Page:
Pkhali Recipe: Georgian Spinach & Walnut Spread

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Georgian food is slowly but surely making its way into the mainstream, however, most of those familiar with the cuisine of this beautiful country in the Caucasus know it for hearty khinkali dumplings or cheesy khachapuri. However, this pkhali recipe is a great introduction to the lighter, vegetarian side of Georgian food that is sure to delight!

Though traditionally eaten on its own, pkhali makes a great spread on crackers or toast and can be the perfect dip or hors d’oeuvre before a dinner party or even a lovely healthy lunch when spread on a sandwich! Typically garnished with a sprinkling of gem-like pomegranate seeds, pkhali is a delicious appetiser that is certain to impress all you choose to make it for!

So if you’re looking for a unique, interesting and healthy dish to make for any occasion that will also suit both vegans and vegetarians, then make sure to check out this spinach pkhali recipe! If you’re interested in exploring world cuisines, then this easy-to-make dish is sure to be a hit.

What is Pkhali?

Before I dive into this amazing spinach pkhali recipe, I probably need to discuss what exactly pkhali is. As mentioned earlier, pkhali (spelt ფხალი in Georgian and sometimes transliterated to fkhali) is a type of salad or spread that is very typical to Georgian cuisine. In fact, you would be hard-pressed to find a meal table that doesn’t include pkhali as one of the many appetisers and fresh dishes on offer.

While below is a spinach pkhali recipe, the dish is made with a host of different vegetables commonly found in Georgian cuisine. Most often, you will find beet pkhali (both with beetroot and beat leaves), carrot pkhali, cabbage pkhali and eggplant pkhali.

The last one, eggplant pkhali, is more often referred to as badrijani nigvzit, or eggplant with walnuts. At its heart, all pkhali is a pâté made with pureed vegetables with walnuts and spices and it is incredibly flavourful and deeply delicious.

Pkhali is generally shaped into golfball-sized balls, garnished with pomegranate seeds and then served cold. It has a spreadable consistency and is very good on its own (traditional in Georgia) or spread on mchadi, crostini, crudités or crackers. It is also great served alongside more “western” appetizers, such as my artichoke bruschetta!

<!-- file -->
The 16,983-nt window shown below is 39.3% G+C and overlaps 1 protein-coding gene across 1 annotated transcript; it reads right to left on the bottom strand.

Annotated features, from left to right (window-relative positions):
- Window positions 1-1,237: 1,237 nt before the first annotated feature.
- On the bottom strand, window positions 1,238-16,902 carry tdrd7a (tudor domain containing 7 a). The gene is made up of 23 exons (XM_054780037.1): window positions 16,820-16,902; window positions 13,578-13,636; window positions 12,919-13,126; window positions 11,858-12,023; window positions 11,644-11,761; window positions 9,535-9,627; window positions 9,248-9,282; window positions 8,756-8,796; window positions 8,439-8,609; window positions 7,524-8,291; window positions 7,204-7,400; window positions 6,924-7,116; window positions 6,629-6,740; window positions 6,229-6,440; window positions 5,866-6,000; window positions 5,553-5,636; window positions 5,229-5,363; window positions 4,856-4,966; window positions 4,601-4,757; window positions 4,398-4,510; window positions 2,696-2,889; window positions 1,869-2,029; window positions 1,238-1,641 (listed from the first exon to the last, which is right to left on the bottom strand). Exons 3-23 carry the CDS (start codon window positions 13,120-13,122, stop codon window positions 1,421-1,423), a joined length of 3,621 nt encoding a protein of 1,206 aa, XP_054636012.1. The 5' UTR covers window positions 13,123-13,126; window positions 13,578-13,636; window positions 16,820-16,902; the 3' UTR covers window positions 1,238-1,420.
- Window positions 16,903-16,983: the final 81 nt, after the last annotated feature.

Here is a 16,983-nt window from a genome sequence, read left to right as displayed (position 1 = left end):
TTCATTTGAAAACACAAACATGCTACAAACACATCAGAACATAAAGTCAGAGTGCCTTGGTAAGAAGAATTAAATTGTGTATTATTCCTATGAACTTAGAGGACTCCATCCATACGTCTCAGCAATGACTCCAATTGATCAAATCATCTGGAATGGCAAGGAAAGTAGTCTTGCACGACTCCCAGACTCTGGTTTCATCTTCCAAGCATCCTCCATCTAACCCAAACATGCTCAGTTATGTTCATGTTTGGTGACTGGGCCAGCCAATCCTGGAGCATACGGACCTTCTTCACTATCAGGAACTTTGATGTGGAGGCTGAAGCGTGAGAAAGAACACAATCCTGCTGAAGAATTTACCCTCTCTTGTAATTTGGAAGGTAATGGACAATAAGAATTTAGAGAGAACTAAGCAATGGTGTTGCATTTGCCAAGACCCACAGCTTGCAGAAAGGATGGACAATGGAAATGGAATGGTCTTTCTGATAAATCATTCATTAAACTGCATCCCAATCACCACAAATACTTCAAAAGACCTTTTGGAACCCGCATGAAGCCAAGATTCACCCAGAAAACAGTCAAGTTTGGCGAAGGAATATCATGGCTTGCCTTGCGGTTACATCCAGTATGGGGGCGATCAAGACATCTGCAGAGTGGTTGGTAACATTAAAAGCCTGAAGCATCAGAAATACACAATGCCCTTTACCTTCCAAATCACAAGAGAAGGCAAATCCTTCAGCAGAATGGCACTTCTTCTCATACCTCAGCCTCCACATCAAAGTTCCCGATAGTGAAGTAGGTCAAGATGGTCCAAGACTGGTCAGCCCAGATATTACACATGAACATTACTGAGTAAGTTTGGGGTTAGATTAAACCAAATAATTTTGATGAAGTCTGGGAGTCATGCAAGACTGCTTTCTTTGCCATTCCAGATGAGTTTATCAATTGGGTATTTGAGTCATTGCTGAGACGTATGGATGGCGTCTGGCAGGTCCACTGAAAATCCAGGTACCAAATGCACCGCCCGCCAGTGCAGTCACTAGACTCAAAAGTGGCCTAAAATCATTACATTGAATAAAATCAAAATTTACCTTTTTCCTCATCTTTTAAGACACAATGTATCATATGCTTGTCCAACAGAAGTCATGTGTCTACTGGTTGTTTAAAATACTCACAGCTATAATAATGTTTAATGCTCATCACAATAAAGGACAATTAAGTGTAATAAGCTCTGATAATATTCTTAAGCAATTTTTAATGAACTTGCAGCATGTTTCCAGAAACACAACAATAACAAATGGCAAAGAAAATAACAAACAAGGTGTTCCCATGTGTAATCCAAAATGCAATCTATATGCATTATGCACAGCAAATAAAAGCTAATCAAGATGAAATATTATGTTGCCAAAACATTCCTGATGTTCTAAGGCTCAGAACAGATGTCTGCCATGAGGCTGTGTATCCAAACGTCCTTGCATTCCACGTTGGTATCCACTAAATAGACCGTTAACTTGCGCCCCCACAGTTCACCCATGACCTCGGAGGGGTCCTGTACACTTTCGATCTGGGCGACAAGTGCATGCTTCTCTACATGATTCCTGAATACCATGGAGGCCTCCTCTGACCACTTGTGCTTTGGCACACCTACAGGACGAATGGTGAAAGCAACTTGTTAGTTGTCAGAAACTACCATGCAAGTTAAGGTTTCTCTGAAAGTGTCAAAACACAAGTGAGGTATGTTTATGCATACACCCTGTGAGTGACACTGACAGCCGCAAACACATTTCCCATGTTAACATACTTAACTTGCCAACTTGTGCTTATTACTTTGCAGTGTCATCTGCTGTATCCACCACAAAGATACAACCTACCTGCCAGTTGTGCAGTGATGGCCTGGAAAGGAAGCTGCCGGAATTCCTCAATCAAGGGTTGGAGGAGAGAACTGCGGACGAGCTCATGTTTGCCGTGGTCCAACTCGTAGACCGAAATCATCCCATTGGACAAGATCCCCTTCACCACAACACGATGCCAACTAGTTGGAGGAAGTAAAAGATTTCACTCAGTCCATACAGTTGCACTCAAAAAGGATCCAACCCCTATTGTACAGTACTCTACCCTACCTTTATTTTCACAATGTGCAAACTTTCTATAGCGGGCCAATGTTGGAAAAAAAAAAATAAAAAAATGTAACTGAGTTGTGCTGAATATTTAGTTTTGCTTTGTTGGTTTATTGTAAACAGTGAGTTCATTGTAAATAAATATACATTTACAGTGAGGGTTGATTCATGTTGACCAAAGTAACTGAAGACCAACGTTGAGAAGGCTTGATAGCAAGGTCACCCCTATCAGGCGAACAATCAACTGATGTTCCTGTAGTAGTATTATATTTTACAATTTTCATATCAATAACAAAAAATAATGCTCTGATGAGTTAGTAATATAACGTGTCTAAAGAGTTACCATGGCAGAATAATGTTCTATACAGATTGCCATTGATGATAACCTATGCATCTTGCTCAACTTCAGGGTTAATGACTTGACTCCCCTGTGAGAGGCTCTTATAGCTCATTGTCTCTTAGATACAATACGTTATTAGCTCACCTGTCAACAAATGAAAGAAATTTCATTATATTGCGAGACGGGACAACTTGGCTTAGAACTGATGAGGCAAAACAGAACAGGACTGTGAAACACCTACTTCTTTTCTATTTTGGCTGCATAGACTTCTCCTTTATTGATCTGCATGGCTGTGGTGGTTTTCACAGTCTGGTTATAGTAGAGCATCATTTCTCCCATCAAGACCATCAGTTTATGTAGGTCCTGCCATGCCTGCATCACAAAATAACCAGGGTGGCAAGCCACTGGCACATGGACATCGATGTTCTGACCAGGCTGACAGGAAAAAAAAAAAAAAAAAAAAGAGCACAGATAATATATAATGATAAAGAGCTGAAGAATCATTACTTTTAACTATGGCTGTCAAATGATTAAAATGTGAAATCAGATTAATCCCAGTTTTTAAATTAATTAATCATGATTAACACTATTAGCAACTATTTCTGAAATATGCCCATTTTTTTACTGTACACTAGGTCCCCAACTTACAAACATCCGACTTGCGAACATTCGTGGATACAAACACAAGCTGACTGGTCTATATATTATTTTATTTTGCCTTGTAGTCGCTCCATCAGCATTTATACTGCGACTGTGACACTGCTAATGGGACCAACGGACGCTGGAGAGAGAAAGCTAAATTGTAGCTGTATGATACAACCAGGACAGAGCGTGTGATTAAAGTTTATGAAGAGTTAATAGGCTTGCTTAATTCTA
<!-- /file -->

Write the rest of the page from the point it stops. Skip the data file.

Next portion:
Homemade Pkhali
Homemade Pkhali

Spinach Pkhali Recipe: How to Make Pkhali

Now that we’ve discussed what exactly pkhali is, it’s time to get into how to make it! Though it is not common in Georgia traditionally (they really love to process all of the ingredients through a hand-cranked steel meat grinder), the easiest way to make this spinach pkhali recipe is to use a food processor. In fact, if you do it this way, you will be able to make it in about ten minutes total and you will find it incredibly easy.

The main ingredients of this pkhali recipe
The main ingredients of this pkhali recipe

The recipe card at the end of this outlines how to do in a food processor but if you’re like me and don’t have a food processor (I don’t have the space in my teeny tiny kitchen!), I had absolutely no problem with making it using a mortar and pestle and some good old fashioned elbow grease.

The first step of making spinach pkhali is to cook the spinach. Bring a large pot of water to a boil and add the spinach, stirring to make sure it is fully submerged. You may need to do this incrementally if you have a smaller pot. Only cook the spinach for about a minute before removing from the heat and draining in a colander.

Using the back of a spoon (or your hands after the spinach has cooled down enough), press as much of the excess liquid out of the spinach as you can by pushing it against the colander. The less moisture in your spinach, the better, as too much could resort in a watery pkhali. Set the spinach aside for later.

Boiling the spinach is the first step of this pkhali recipe
Boiling the spinach

If you’re using a food processor, add walnuts and garlic into the bowl and pulse until it reaches the consistency of wet sand. Alternatively, if you’re going the “traditional” route with the mortar and pestle, I recommend chopping the walnuts finely before adding them to your mortar and pounding until they reach the desired consistency. Transfer to a mixing bowl where I recommend grating the garlic on a rasp-style grater in order to get it into a puree, then mix to combine.

Finely chopped walnuts & spinach